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Ban voices concern after opposition pulls out of violence-ridden Zimbabwe polls

Ban voices concern after opposition pulls out of violence-ridden Zimbabwe polls

Secretary-General Ban Ki-moon has expressed his concern over the political impasse in Zimbabwe, calling today's withdrawal of the opposition leader from next week's presidential run-off election a “deeply distressing” development that does not bode well for democracy in the Southern African nation.

“The Secretary-General deeply regrets that, despite the repeated appeals of the international community, the Government of Zimbabwe has failed to put in place the conditions necessary for free and fair run-off elections,” according to a statement issued today by Mr. Ban's spokesperson.

“The circumstances that led to the withdrawal of Opposition leader Morgan Tsvangirai today from the Presidential elections represents a deeply distressing development that does not bode well for the future of democracy in Zimbabwe,” the statement added.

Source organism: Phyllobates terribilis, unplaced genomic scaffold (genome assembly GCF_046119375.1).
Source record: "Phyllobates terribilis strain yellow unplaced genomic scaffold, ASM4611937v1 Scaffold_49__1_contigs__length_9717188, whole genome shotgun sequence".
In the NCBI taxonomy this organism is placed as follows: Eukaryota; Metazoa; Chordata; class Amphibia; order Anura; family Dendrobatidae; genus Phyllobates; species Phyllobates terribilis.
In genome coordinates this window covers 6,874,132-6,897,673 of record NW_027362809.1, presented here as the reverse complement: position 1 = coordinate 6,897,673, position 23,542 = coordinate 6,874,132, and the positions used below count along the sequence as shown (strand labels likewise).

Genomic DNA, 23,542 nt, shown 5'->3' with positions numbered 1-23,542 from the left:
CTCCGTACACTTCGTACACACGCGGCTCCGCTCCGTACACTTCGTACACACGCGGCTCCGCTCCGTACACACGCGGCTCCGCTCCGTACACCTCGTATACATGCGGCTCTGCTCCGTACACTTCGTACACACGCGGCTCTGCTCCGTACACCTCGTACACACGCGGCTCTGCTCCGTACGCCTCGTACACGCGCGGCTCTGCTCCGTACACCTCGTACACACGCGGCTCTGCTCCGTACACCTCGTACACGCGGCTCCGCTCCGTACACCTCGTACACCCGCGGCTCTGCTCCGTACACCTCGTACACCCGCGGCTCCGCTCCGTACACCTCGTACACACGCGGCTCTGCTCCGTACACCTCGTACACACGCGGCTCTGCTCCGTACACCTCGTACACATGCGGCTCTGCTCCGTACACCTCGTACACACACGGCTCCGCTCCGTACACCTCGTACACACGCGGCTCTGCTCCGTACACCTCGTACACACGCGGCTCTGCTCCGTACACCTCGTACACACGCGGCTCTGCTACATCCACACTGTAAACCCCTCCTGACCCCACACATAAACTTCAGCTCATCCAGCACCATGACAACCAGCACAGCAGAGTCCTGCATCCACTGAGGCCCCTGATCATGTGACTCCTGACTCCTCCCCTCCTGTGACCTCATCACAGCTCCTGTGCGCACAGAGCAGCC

Zimbabwe has been beset by deadly political violence since the first round of the presidential election on 29 March. Mr. Ban had been calling for an immediate end to the hostilities, cautioning that the ongoing violence threatened the credibility of the 27 June run-off, in which Mr. Tsvangirai, of the opposition Movement for Democratic Change (MDC), was set to face President Robert Mugabe.

“The campaign of violence and intimidation that has marred this election has done a great disservice to the people of the country and must end immediately,” today's statement stressed once again, adding that the UN stands ready to work “urgently” with the Southern African Development Community (SADC) and the African Union to help resolve this political impasse.

In addition, UN Assistant Secretary-General for Political Affairs Haile Menkerios, who was sent by Mr. Ban to Zimbabwe last week in an attempt to reduce political tensions ahead of the run-off, remains in the region to assist.